In the local elections of May 2002 the BNP's progress continued in northwest England. It won seats in Burnley, with a squad of squeaky clean candidates with none of the BNP's traditional collection of criminal convictions. In Oldham, it polled even better, although it narrowly failed to capture a seat, despite having a series of candidates with convictions - including one for gang-rape.
Since it obtained almost 20 per cent of the vote in Stoke-on-Trent's mayoral election and in late November captured a council seat with 32 per cent of the vote in a byelection in Blackburn, the constituency of Britain's Foreign Secretary Jack Straw. All achieved in the `first past the post' electoral environment that is traditional to the United Kingdom. In the meantime, Griffin made the explosive claim that sections of the police were colluding with the BNP by providing it with internal police material and reports, a claim that, if proved correct, will only stoke up tension in areas where trials are due to start against Asians arrested in the rioting, and where exemplary sentences are to be expected. The fact that the community is being policed by those who share the political philosophy of the racist BNP can only call into question the validity of some of the cases where the very same officers may be called to give evidence against the Asian accused.
Things can only get worse. Next year, they may well have parliamentary representation, for the first time. Elections will be held in June 2004 for the European Parliament across the European Union. The electoral architecture for these across the member-states includes all varieties of proportional representation. The U.K., when it first adopted the system for the European elections in 1999, chose to have multi-member constituencies of wildly varying sizes, ranging from three in Northern Ireland and four in the northeast to 10 in London and the northwest and 11 in southeast, despite warnings of the electoral consequences in terms of a proliferation of minor parties in the larger regions.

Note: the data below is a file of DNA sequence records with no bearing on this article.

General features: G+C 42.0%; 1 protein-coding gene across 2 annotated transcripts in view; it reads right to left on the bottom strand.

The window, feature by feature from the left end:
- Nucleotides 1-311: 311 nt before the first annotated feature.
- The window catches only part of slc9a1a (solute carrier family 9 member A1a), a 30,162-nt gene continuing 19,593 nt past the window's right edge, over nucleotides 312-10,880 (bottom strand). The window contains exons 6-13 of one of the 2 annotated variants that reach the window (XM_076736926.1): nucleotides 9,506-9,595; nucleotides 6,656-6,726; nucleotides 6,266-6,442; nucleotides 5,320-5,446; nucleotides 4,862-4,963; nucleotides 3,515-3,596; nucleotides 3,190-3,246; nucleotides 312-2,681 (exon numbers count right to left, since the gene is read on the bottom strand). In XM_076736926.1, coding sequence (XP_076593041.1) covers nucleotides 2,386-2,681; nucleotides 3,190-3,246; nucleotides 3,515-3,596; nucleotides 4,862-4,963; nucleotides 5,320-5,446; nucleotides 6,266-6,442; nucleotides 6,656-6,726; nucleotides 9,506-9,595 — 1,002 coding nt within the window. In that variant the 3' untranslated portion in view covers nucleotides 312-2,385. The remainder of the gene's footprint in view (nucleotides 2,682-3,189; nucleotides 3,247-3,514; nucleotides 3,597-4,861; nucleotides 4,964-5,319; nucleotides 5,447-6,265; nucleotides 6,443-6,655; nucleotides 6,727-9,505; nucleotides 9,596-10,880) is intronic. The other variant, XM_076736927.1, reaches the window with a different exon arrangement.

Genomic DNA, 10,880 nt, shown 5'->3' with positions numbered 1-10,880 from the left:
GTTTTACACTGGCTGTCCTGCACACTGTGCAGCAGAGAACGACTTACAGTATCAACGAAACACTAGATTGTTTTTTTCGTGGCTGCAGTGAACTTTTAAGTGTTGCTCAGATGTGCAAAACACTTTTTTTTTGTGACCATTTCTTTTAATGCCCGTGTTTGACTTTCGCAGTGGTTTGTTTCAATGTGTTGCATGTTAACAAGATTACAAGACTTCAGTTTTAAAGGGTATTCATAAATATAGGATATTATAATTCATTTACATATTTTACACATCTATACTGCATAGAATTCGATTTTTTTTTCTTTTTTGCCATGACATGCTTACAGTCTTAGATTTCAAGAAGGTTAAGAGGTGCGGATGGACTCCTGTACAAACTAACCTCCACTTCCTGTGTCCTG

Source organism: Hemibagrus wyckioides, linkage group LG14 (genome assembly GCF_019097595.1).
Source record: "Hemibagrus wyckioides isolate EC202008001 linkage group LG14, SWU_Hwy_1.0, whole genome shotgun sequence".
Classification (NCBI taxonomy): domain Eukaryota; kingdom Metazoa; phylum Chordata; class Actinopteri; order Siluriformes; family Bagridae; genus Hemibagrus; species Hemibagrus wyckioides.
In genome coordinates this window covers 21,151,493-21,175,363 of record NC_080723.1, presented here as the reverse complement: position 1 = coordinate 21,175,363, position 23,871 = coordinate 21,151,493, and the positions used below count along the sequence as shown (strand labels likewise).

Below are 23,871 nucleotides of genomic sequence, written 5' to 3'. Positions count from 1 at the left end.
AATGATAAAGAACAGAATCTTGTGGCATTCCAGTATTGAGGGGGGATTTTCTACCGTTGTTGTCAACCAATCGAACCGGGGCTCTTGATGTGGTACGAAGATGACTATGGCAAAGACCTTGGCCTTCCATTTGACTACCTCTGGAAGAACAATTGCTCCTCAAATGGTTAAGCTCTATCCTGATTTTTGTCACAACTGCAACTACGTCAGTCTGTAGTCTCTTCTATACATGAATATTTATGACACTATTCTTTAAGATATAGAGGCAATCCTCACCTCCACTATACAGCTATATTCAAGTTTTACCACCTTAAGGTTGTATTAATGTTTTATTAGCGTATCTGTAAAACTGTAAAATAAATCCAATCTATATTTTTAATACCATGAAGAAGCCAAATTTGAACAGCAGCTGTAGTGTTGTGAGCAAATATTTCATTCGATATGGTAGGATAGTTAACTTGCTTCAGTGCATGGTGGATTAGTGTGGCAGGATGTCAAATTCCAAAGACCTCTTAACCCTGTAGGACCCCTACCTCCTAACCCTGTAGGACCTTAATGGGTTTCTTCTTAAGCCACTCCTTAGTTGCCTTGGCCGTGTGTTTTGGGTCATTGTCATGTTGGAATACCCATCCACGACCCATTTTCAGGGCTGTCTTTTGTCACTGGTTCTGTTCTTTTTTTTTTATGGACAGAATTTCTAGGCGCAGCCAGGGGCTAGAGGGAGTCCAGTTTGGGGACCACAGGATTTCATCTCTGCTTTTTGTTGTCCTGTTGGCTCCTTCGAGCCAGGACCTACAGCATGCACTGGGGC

Already in 1999, the number of `minor party' candidates elected, outside of Northern Ireland which is a special case, went up from one to 10. In 2004, they are likely to be joined by at least one representative from the BNP.
In 1999, all it would have required in northwest England was 7.06 per cent to the votes, around 72,000 people. On current projections the BNP could well reach that target, with all the consequences of enormous media coverage and the apparent legitimation of its politics.
Stopping the BNP will require, first, a mobilisation of all those who see the dangers it poses to Britain's multicultural, multiracial society. The Labour and trade union movement need to unite with the faiths, Jewish, Christian and Muslim, to incorporate people of all parties, to proclaim loudly to reality that the BNP is a Far Right wolf in sheep's clothing.
Alongside this mobilisation for tolerance, traditional political parties have to stand up against the seductive short-term calls of election strategists and reclaim the streets of their heartland areas too often deliberately abandoned for leafy suburbia.
Glyn Ford, is a member of the European Parliament from the United Kingdom.